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Band of brothers The club needs changes

  • Areeba Arif
  • May, 2019
  • 157
  • Opinion

DESPITE DIFFERENCES SAARC CAN STILL PLAY A PROMINENT COMMUNICATIVE ROLE IN THE ROCKY SOUTH ASIA

The Diplomat: ‘Rather than dealing with Islamabad, New Delhi appears to be abandoning the fold in favour of the Bay of Bengal Initiative for Multi-Sectoral Technical and Economic Cooperation’ (thediplomat.com/2017/04/is-saarc-doomed/)

Islamabad, Pakistan

The South Asian Association for Regional Cooperation (SAARC) is made up of eight member states, which include Pakistan, India, Sri Lanka, Afghanistan, Bangladesh, the Maldives, Nepal and Bhutan.

As a regional grouping, it has been in existence for almost 30 years (with Afghanistan joining in 2007). Its aim is to help the regional integration but, in this connection, it has hardly been successful so far. The organisation’s future hangs between its promise and reality. In order to energise the organisation, an inclusive effort by all the member states would be needed and more so, in case of the bigger states.

Pakistan carries the potential and remains ready to play a constructive role in the region. In order to make SAARC vibrant, a qualitative change is needed among its members to improve the form and content of the bilateral relations among member states to overcome longstanding political issues.

A VIEW

The secretariat is situated in Katmandu, Nepal. Its aims include accelerating economic growth, social progress and socio-cultural evolution among its members and protection of regional space and stability. The group-fold’s consolidated economy is the third biggest in terms of the gross domestic product (GDP) after China and America and fifth in terms of ostensible GDP. The fold’s nations nearly hold three percent of the world’s territory and around 1.7 billion of aggregate population.

This region accounts for only 6.6 percent of the GDP in terms of Purchasing Power Parity. Up to 40 percent of the world’s poor population surviving on less than $1.25 per day is living in the region. The fundamental aim behind the creation was to set up a strong economic and regional bloc, similar to the European Union, and to strengthen friendly ties among the member states. The move was first initiated by former Bangladeshi President Ziaur Rehman, and taken forward by other leaders and later on endorsed by other states as well.

Afghanistan was the last to join in 2007. The organisation aims to provide a platform to the people of South Asia to collaborate and work together to boost the economic and social environment of the region.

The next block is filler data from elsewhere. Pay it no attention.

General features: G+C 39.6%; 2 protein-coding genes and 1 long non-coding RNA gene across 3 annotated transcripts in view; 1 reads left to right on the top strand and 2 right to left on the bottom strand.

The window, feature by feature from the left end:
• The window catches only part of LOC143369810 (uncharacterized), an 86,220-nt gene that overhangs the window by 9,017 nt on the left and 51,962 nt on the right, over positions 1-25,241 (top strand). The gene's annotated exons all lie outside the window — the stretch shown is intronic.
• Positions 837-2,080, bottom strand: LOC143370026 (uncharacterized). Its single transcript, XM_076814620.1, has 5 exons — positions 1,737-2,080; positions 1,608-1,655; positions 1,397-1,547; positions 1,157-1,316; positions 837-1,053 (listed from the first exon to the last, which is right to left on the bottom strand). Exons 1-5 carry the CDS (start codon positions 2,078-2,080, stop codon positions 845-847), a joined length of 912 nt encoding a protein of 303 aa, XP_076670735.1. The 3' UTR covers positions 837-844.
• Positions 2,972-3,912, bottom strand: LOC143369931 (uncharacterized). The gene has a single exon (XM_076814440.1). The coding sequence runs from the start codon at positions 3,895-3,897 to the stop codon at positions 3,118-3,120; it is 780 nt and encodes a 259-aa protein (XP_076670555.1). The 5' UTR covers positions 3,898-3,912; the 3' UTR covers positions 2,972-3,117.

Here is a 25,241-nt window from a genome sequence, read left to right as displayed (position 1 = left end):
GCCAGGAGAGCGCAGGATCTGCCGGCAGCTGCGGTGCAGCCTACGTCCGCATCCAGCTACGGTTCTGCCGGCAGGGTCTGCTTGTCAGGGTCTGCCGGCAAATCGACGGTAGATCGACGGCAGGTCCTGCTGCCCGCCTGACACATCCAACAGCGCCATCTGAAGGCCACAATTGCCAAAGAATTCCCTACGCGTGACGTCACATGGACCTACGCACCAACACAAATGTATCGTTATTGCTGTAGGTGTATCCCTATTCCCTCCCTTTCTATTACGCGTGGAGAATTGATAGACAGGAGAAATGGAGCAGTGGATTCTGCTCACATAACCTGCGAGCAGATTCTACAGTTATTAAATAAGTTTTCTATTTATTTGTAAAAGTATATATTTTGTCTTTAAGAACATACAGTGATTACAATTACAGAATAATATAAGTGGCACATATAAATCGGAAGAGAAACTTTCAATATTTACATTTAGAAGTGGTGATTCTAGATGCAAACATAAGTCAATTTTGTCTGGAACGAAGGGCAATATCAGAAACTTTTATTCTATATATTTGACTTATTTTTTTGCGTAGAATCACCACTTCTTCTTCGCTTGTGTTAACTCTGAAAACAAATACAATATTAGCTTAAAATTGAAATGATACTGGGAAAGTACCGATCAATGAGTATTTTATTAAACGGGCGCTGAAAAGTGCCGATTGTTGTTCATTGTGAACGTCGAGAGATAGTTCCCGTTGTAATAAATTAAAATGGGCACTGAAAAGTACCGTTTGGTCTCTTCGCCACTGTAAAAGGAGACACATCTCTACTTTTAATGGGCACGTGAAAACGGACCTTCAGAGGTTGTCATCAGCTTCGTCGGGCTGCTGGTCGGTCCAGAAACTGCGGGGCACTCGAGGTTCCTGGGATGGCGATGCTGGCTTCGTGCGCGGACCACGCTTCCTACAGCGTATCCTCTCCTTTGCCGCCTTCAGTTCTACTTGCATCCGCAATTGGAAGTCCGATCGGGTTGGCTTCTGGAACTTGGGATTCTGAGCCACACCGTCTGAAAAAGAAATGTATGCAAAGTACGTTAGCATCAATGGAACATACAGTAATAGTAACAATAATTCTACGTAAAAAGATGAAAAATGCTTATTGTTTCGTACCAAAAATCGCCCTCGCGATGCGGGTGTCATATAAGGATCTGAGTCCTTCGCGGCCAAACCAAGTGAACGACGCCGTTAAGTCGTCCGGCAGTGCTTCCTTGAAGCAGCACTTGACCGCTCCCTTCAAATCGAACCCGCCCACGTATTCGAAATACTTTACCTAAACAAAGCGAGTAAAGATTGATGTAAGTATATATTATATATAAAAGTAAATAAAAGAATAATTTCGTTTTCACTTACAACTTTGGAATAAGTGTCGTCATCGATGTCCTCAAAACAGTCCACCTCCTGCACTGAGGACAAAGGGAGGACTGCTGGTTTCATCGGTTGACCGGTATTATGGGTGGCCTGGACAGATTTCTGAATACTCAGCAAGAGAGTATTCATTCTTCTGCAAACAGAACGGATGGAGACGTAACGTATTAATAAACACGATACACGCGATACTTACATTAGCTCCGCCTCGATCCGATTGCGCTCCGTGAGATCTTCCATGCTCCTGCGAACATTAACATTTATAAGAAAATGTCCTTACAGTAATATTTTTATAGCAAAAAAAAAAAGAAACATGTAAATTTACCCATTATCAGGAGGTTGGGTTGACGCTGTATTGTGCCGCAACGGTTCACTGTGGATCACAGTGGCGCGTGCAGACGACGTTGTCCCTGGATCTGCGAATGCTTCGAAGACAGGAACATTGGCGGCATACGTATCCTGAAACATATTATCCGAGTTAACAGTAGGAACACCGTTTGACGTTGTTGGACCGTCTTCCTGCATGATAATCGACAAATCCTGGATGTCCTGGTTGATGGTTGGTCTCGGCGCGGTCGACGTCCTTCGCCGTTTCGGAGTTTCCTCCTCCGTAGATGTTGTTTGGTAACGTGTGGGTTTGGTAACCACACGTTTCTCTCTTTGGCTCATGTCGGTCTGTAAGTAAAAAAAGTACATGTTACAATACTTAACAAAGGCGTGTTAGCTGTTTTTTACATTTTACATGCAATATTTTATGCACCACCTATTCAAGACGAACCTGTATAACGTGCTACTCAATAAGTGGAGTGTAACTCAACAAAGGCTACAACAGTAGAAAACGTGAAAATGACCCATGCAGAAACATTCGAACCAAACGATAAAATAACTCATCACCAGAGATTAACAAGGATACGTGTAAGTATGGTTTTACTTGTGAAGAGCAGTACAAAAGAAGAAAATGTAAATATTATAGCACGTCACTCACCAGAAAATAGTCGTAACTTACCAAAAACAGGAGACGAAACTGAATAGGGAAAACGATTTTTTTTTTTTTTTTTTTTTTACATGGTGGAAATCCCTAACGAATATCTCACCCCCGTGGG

THE ISSUES

In 32 years of the organisation’s existence, concrete results achieved for the advancement and well-being of the people of the region have been quite modest. The region remains the least connected, under-developed and is unable to cash in on its geostrategic and geo-economic potential due to structural and functional issues that are causing inertia in the organisation. During the past three decades, there has been little progress, in the organisation, in terms of intra-regional trade, which accounts for barely five percent as compared to 62 percent for the European Union and 55 percent for the North Atlantic Free Trade Agreement.

According to the World Bank WITS statistics, in 2016 South Asia’s share in world exports was 2.0 percent and 2.9 percent in world exports. Around 450 million among the world’s poorest people and 50 percent of the world’s illiterates live in these eight nations.

There are number of reasons for the SAARC’s uneven progress though. Most of them are associated with intra-regional political tensions, particularly between India and Pakistan. The chronic tension and prevailing distrust between India and Pakistan, the periodic problems in relations between India and her other neighbours for instance ─ Sri Lanka, Nepal and Bangladesh, and cancellation of the 19th summit jeopardised the progress of the organisation.

As the senior research fellow and associate professor at the Oxford University’s Environmental Change Institute, Thomas Thornton, argues, in regional organisations, it is difficult for ‘countries to establish balanced relations when one has a significant advantage in power over the other states’. In case of the SAARC, India is the most powerful country in terms of economic development, military power and in terms of international influence. It is trying to use the organisation for its hegemonic purposes.

Like increased dependency of smaller states on India, for example, Sri Lanka, Nepal, Bangladesh, the Maldives and Bhutan are strongly dependent on India for their economic development. Because of its hegemonic designs, India is engaged in the regional conflicts. India is also working on a policy of isolating Pakistan internationally. In o...

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